If you suffer from a lower back condition—like a lumbar herniated disc or spinal stenosis—your doctor will likely recommend exercise as part of your treatment program.
But what should you do if your exercise regimen exacerbates your lower back condition? Should you work through the pain?
See Video: If My Back or Joints Hurt, Should I Work Through the Pain?
Soreness vs. pain related to a lower back condition
Before we talk about whether you should work through your lower back pain, let’s quickly look at the difference between soreness and pain related to a lower back condition. Minor soreness is a natural result of exercise, and it is especially prominent amongst those who are new to exercising.
Soreness is characterized by a dull, aching feeling—and your back muscles may also feel tender or rigid. It is important to note that soreness from exercise typically subsides within 24 to 72 hours.
In contrast, pain related to a lower back injury is your body’s way of telling you that you are doing something wrong. This pain is typically moderate to severe, and often results in restrictions to your day-to-day functioning. So if you have to adjust your daily schedule as a result of lower back pain after exercise, this pain is likely related to a lower back condition.
Should you work through your lower back pain?
If a particular exercise is exacerbating your lower back pain, you should not try to work through the pain. This is because, as previously mentioned, pain is typically your body’s way of telling you that you’re doing something wrong. Your pain may be alerting you to any of the following:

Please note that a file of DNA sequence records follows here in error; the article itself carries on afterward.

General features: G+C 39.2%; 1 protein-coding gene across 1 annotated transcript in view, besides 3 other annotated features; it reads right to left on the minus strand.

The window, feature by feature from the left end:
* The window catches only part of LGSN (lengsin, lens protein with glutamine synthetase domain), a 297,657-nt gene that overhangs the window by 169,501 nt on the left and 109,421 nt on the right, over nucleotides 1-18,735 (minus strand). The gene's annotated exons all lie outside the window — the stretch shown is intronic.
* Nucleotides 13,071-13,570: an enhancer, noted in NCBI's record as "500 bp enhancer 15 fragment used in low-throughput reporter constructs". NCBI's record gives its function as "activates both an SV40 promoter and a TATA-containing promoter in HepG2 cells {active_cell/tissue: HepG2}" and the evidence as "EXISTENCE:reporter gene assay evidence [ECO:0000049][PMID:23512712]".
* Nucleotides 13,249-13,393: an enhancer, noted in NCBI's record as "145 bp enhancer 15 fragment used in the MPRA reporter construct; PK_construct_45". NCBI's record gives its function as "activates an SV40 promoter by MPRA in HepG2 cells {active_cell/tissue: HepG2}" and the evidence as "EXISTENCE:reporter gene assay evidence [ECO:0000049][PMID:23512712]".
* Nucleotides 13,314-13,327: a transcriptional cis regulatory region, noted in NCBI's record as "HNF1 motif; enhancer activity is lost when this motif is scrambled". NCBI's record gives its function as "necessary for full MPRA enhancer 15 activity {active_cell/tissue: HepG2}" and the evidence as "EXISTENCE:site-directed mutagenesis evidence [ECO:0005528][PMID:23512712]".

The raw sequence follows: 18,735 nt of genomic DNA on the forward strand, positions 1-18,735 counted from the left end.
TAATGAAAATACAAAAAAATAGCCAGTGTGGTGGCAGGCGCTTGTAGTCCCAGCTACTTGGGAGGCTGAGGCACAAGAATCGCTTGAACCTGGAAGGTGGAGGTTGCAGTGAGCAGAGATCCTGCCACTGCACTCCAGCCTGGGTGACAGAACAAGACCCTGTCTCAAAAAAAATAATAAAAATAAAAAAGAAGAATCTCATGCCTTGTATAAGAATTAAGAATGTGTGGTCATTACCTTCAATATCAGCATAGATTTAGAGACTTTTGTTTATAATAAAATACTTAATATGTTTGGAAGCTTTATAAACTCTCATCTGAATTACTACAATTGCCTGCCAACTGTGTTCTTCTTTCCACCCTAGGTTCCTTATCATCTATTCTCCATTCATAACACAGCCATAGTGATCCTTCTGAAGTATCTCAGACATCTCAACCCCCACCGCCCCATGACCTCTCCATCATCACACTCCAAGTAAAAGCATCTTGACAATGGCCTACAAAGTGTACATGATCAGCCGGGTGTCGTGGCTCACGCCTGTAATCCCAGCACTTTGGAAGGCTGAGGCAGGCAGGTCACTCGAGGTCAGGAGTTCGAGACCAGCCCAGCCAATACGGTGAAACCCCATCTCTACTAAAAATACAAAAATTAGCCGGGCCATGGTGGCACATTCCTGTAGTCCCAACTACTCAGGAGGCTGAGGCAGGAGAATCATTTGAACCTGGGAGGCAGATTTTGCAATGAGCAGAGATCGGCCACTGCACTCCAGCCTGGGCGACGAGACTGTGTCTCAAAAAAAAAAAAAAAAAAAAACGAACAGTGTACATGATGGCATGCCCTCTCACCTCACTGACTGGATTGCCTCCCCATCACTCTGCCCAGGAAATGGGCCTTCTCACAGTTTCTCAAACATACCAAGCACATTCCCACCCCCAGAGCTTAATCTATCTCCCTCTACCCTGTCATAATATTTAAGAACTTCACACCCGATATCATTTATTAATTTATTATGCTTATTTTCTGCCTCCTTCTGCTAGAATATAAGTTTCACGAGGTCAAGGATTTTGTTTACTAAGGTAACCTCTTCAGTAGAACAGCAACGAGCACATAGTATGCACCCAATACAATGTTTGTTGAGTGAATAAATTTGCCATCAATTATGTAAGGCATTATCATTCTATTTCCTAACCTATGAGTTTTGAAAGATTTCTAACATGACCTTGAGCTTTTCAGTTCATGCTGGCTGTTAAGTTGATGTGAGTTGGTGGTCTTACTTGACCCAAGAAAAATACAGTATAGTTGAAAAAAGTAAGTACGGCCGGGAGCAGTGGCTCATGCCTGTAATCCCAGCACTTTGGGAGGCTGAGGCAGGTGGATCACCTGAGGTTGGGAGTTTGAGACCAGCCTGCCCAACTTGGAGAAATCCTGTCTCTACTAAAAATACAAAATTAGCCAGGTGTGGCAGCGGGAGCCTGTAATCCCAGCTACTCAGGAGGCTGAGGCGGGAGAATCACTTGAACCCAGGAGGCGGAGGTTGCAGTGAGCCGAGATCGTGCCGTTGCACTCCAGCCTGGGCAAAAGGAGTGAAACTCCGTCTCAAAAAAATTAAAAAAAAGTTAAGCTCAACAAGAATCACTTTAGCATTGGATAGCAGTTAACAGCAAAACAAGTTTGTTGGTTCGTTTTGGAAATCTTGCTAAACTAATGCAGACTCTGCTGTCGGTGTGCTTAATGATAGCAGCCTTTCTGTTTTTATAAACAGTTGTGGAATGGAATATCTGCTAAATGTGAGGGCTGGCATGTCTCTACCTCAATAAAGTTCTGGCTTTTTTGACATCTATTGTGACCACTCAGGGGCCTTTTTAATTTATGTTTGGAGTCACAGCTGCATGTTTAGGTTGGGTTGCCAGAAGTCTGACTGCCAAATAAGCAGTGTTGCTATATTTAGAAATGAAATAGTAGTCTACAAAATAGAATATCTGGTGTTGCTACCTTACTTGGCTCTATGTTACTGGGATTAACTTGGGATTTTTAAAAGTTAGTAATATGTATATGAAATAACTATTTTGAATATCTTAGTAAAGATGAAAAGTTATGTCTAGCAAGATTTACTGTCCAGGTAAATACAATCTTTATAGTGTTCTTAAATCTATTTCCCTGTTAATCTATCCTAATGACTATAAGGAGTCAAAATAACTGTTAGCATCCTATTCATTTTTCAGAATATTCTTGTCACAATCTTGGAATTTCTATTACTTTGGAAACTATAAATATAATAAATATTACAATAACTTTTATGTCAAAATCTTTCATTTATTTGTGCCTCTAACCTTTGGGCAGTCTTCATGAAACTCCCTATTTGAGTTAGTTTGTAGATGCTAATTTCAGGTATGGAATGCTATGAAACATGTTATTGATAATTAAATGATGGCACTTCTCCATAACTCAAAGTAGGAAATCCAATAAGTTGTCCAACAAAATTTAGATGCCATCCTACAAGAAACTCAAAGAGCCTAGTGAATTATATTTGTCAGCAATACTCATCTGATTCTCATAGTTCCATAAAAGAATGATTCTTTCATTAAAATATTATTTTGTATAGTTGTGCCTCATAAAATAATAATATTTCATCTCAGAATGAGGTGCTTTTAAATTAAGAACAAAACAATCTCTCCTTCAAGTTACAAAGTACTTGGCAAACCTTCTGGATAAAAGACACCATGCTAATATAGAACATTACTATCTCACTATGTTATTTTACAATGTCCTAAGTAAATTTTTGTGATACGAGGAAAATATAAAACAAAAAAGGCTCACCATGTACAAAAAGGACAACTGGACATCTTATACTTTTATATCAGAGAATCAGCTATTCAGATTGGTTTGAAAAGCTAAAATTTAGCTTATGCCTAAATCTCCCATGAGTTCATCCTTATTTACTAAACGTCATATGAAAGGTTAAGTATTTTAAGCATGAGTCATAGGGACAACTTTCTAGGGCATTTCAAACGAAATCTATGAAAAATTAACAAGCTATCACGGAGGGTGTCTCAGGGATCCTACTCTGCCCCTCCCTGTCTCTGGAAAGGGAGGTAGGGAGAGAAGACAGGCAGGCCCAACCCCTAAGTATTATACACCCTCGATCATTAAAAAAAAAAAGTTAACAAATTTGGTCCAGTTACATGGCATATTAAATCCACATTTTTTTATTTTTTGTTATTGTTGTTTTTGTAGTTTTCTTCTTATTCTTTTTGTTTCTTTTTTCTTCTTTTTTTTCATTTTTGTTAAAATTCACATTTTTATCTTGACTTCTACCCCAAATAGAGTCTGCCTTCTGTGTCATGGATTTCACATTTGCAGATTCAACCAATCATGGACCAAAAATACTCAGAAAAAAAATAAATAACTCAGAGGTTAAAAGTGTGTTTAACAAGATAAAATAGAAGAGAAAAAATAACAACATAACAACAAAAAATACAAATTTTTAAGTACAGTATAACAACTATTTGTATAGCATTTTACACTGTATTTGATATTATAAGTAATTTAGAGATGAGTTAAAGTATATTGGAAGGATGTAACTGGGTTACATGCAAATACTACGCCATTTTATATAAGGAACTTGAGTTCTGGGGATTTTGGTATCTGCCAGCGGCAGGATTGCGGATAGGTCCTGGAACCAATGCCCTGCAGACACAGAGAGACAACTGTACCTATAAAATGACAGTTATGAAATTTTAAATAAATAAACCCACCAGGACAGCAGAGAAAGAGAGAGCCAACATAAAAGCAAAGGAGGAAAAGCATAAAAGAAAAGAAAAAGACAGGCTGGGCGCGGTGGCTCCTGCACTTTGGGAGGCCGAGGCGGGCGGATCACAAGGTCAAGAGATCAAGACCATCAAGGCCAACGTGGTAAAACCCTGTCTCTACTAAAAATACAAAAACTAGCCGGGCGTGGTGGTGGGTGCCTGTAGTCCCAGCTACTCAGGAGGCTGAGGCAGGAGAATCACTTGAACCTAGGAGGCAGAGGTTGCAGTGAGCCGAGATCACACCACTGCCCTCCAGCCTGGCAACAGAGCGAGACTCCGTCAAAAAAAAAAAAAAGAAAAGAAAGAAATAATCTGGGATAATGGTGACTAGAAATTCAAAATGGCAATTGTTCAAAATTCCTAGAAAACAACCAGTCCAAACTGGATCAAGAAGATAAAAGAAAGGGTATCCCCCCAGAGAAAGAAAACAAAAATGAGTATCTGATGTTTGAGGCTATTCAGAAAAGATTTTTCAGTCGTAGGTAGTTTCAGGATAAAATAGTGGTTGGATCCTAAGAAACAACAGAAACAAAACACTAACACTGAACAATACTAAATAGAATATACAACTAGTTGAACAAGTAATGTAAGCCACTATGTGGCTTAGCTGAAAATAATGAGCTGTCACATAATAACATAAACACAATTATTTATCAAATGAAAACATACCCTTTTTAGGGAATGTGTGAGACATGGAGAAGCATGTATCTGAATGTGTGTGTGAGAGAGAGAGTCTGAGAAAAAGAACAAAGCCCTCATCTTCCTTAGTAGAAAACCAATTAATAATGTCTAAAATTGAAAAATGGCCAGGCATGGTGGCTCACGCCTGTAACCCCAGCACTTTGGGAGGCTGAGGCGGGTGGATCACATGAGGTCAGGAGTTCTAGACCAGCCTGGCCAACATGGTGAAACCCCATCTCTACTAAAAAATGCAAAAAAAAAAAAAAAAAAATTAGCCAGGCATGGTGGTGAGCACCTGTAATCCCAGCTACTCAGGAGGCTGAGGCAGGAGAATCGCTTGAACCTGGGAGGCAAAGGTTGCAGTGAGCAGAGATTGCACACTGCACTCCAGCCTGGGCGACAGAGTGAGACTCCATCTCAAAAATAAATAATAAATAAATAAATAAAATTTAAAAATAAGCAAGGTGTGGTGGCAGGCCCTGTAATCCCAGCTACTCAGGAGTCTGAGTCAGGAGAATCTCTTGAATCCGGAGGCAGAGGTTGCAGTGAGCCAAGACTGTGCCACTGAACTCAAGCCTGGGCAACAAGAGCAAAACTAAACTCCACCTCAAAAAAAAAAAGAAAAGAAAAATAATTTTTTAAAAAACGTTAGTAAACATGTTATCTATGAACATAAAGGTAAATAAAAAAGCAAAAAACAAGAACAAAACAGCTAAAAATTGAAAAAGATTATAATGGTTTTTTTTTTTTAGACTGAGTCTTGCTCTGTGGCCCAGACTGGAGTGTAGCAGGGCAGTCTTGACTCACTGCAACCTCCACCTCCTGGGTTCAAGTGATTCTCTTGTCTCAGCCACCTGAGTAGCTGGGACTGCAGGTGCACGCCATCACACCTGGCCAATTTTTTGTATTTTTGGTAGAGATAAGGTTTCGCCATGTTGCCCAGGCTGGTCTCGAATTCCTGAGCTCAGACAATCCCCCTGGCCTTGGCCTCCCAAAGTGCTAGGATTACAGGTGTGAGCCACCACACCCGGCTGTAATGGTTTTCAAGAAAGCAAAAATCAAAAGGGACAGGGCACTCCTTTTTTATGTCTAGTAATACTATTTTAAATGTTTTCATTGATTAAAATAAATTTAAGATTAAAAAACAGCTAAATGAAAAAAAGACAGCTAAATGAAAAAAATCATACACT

- You are performing the particular exercise wrong
- The exercise you are performing is not designed for your lower back condition
- You have another injury or lower back condition you are not aware of
See Diagnosing Lower Back Pain
So if you are experiencing pain caused by exercising, stop right away. Next, schedule an appointment with your doctor for a consultation to review your symptoms and exercise program.
When it comes to dealing with lower back pain caused by exercise, the goal is typically to work around, not through the pain. For example, if your lower back pain is made worse by running, you can substitute this activity for a low-impact aerobic exercise like riding an exercise bike. Your doctor or physical therapist can help you find alternatives for whatever exercise is troubling you.
See How a Physical Therapist Can Help with Exercise
Additionally, water therapy is also an effective option for many people who struggle with pain caused by exercise. Water therapy can help relieve the stress and strain on your lower back structures, and may also be performed in a heated pool for additional pain relief.
See Water Therapy Exercise Program
I hope all of the above advice will help you find long-term relief from your lower back pain.
See Early Treatments for Lower Back Pain